Terps shoot for Dunbar reunion

December 23, 1993|By KEN ROSENTHAL

Make it an annual event -- the Dunbar High reunion at the Baltimore Arena. Tonight, Maryland's Keith Booth opposes Towson State's Scooter Alexander. Next year, Booth could team with Michael Lloyd against Massachusetts' Donta Bright.

It's no mere fantasy. Maryland is trying to schedule UMass for a game at the Arena next season. And Lloyd, averaging 35 points at San Jacinto (Texas) Junior College, has narrowed his college choices to Maryland, Syracuse and Florida State.

Two Dunbar players at Maryland? It would be a knockout punch to the bitter Ernie Graham/Bob Wade lobby in East Baltimore. It also would make Maryland an instant ACC powerhouse, because Lloyd is the explosive point guard the Terps so desperately need.

A month ago, Gary Williams had no idea Lloyd was interested in Maryland. San Jacinto coach Scott Gernander was equally unaware. Lloyd's mother, Norma Solomon, said: "He doesn't like the University of Maryland."

Merry Christmas, everybody!

Lloyd, home for the holidays, met in College Park Tuesday with Williams and assistant coaches Billy Hahn and Art Perry. Yesterday, he attended the Terps' practice at the Arena. And tonight, he'll be in the stands, watching the Booth-Alexander showdown.

"It would be great hooking back up with one of my best friends from Dunbar," Lloyd said. "I saw Keith at the Dunbar-Southern game. We talked about it. I talked to him again [Tuesday]. He really wants me to come.

"A lot of people from high school always asked, 'Do you want to go to Maryland?' Because of what happened with Bob Wade, everyone thought no Dunbar player would go to Maryland. But they came at Keith real hard, and they got him.

"I've never had anything against them. They're in a big-time conference, they're starting to get some big-time games on TV. I've got to look at them."

The question is, how hard will Maryland push for Lloyd? The last thing Williams needs is a disruptive player, or one who might struggle academically. Lloyd could be either or both, and Williams figures to proceed with caution.

Maryland has three scholarships to offer, and, according to Terrapin Times, one might go to Dennis Jordan, a 6-foot-10, 265-pound center/forward from Lon Morris (Texas) Junior College. It's possible Williams would bring in two junior-college recruits. But he'd need to be convinced that Lloyd was the right fit.

Lloyd will have two years of eligibility remaining after completing his second year at San Jacinto. He originally planned to attend Arkansas, but failed to qualify academically. He said his grade-point average at San Jacinto was 2.9 (out of 4.0), and he expects to graduate in May.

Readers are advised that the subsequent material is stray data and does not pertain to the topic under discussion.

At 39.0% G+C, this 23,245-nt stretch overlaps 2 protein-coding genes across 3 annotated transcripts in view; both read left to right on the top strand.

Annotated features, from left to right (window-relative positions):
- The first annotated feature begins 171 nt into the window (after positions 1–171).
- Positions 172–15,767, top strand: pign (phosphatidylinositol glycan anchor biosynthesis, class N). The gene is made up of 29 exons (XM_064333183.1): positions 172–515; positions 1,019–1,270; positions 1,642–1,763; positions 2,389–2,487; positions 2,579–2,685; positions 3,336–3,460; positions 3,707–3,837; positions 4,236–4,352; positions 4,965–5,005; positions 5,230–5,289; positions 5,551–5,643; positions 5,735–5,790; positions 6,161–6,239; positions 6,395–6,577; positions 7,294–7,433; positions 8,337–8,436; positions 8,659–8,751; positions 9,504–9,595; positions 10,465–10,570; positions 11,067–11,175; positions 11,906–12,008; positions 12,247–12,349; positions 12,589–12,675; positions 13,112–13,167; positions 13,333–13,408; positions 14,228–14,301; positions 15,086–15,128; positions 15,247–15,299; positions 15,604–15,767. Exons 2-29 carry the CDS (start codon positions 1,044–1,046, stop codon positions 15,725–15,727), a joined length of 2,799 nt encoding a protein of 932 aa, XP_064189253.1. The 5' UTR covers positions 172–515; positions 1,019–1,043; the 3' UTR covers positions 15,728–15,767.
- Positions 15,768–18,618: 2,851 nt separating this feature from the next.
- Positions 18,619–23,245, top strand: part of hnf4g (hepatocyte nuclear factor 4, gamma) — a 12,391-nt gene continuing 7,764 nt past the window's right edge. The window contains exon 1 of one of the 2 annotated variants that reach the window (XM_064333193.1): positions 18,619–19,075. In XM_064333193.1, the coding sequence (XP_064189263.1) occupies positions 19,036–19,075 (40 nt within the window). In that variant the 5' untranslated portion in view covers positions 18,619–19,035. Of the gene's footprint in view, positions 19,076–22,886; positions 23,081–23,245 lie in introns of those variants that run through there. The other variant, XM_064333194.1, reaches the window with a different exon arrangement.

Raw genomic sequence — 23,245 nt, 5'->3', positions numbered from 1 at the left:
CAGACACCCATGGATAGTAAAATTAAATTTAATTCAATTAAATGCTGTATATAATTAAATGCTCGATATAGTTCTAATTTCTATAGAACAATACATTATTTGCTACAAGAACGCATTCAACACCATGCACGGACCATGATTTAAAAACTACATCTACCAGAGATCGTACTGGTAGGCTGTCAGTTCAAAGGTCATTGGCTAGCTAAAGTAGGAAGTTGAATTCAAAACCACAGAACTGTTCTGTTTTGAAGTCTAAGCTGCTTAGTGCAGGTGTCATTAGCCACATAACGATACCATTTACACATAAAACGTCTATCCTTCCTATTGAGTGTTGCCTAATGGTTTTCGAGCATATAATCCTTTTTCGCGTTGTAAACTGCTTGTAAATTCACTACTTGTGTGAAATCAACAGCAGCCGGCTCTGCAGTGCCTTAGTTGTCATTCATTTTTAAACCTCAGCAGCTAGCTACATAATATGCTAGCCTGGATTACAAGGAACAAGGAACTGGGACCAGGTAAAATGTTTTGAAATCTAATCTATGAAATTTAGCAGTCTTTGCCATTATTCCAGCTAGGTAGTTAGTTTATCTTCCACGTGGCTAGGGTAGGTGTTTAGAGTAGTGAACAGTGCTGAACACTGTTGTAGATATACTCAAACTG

Williams cannot comment on specific recruits, but he knows the Dunbar-Maryland pipeline might be cut off again if Lloyd didn't succeed. He also knows Maryland's history with Rudy Archer, the junior college transfer whose academic problems helped lead to Wade's downfall.

What's more, Williams is trying to build chemistry. Lloyd would need to accept that he might not average 35 points playing with Booth and Joe Smith. According to Gernander, his coach at San Jacinto, he'd also need to mature.

"He's an emotional kid," Gernander said. "This year, he's a lot better. But Mike just has to keep his emotions under control, whether it's a referee's call or just something going wrong. Sometimes, it gets the best of him."

Lloyd not only admits he's emotional, but he'll even provide examples of his fiery temperament, citing a locker-room tirade after a recent San Jacinto loss. He's aware that some perceive him as an "attitude problem." But he insists that's not the case.

"Whatever minutes you give me, I'll give you 110 percent," Lloyd said. "I'm out there to win. The college coaches that know me, the people that know me, they know what I do. Some people take it as a negative. But it's not a negative. It's a positive. It's about winning."

Whatever, Maryland can't ignore a player capable of dominating from the point, raising the program to the next level and drawing interest from the NBA. A Terps assistant likely will see Lloyd play during the Jan. 20-30 observation period. Lloyd will announce his decision in the spring.

"I'd love to have Michael come to the University of Maryland," Booth said. "But it's Michael Lloyd's decision. I don't want to put any pressure on him. Michael will make the decision that's best for him."

Lloyd could follow the path of Sam Cassell, who went from Dunbar to San Jacinto to Florida State, and now plays for the Houston Rockets. He could try to become the next Pearl Washington or Sherman Douglas at Syracuse. But he liked what he heard from the Maryland coaches on Tuesday.

"They talked about the guard situation, how they can use some help with handling the ball, scoring, getting the ball to people," Lloyd said.

"They talked about the type of style they play. They like to press. They said, 'If our guards can score, it's a plus.'

"That's the type of situation I'm looking into. We had a good talk. I liked everything he [Williams] was saying. There was nothing he said that I didn't like."

Tonight, he'll watch two former Dunbar teammates at the Baltimore Arena. It would be something if next year Michael Lloyd were out there himself.

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